The S&P 500 fell 19 points yesterday.
While that’s only a 0.67% decline from the all-time high it hit on Friday, it’s enough of a move to shift the immediate momentum of the market over to the bearish side.
Add that to the parabolic look of the S&P 500 chart I showed you yesterday, and things could get rough over the next several weeks.
But before we get too bearish, let’s keep an eye on the Volatility Index (VIX)…
The VIX closed above its upper Bollinger Band yesterday. As you may recall from an essay I wrote earlier this month, when the VIX closes back inside the bands, it will generate a new buy signal for the broad stock market.
The blue circles on the chart show the eight previous VIX buy signals since the start of 2017. Each signal marked at least a short-term bottom for stock prices. The S&P 500 moved higher every single time.
We got the first buy signal on 2018 on January 19. The S&P 500 then gained 80 points over the next five trading sessions.
So, as much as I’d like to tell you definitively that the market has reached the exhaustion phase of the recent rally, and now it’s time to get aggressive with short positions – I can’t do that. The market isn’t going to make it that easy.
Instead, here’s what I think is the more likely scenario…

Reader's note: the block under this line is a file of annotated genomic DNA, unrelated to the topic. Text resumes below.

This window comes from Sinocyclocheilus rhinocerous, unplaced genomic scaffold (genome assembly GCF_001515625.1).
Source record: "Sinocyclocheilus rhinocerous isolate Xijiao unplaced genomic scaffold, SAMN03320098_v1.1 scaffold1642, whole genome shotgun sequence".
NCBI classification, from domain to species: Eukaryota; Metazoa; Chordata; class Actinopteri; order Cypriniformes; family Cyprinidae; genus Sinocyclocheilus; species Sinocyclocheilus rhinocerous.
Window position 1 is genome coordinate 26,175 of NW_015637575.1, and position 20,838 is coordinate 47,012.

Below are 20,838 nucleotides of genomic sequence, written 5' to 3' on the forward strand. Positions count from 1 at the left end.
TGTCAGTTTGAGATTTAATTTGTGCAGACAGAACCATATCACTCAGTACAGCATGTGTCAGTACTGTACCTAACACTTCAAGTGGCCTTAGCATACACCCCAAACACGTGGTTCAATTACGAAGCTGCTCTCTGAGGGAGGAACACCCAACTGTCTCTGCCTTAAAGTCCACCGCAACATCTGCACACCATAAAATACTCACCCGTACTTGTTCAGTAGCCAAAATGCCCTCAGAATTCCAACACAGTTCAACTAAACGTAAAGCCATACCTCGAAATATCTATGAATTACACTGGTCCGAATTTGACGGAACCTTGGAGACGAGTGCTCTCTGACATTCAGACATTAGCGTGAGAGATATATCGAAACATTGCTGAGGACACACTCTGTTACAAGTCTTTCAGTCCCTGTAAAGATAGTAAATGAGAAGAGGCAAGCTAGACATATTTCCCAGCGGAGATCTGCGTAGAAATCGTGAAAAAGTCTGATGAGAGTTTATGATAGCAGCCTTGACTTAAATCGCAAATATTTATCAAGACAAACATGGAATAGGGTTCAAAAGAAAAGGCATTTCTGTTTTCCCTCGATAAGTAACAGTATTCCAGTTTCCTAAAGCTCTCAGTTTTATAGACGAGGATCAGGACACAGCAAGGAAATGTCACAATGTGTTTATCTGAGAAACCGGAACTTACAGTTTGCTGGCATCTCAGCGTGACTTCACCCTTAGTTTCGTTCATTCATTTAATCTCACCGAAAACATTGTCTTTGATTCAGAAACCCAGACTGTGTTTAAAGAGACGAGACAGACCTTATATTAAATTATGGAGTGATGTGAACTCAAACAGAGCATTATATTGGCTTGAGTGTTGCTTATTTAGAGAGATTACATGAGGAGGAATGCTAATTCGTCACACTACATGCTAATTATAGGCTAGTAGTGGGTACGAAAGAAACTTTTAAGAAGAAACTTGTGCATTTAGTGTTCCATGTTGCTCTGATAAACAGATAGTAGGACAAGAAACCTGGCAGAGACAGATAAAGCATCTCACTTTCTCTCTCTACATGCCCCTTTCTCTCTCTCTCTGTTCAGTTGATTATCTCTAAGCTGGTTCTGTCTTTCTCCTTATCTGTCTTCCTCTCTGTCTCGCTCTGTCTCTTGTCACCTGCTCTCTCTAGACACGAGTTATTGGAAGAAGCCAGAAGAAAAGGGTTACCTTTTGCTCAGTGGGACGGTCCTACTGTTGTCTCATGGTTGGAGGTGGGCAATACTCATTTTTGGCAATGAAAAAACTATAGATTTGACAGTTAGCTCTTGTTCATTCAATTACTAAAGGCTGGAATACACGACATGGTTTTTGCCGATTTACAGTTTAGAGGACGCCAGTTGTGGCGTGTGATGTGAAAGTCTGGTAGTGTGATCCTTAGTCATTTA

The VIX may spike slightly higher over the next day or two as the S&P 500 tests the support of its 5-day exponential moving average (EMA) – which has been its primary support line all month – at about 2847. If that level doesn’t hold, then look for a decline to the 9-day EMA at about 2830.
At that point, the short-term technical conditions should be oversold enough to help fuel a modest bounce. That’s when the VIX will likely close back inside its Bollinger Bands and generate another buy signal. And that’s when we should see another few days of strength and maybe a rally back up near last Friday’s high.
Traders can then look for overbought and/or diverging technical conditions as a chance to get more aggressive on short positions in anticipation of a move lower over the next several weeks.
Best regards and good trading,
Today, a note from a former option trader…
Have been self-directing my portfolio for about 15 years. Have tried options and, overall, been successful at it. Have used naked puts extensively and covered calls here and there.
But I simply don’t want to trade options anymore. There’s something about it that makes me anxious. I feel exposed to loss the whole time the position is open and the time decay just eats at me.
That being said, I love reading the Market Minute. And publishing good, bad, and ugly reader feedback is awesome. Keep up the great work.
– David M.
And an interesting theory…
Jeff, love your service and your approach. A random thought. As the dollar weakens, gold goes up. Could it be that some of the fuel for the rise in the S&P is people looking at the S&P as an asset like gold?
– William B.
If you have a trading story to share, or any questions or suggestions, don’t hesitate to send them in.
In Case You Missed It…
On February 8 at 8 p.m. ET, one of the most noteworthy events in Bonner & Partners’ history is taking place: The Legends of Finance Summit.
During this historic event, you’ll learn how to profit from Bill Bonner’s Trade of the Century – and how legendary speculator Doug Casey used this concept to build a multimillion-dollar fortune over five decades. Details here.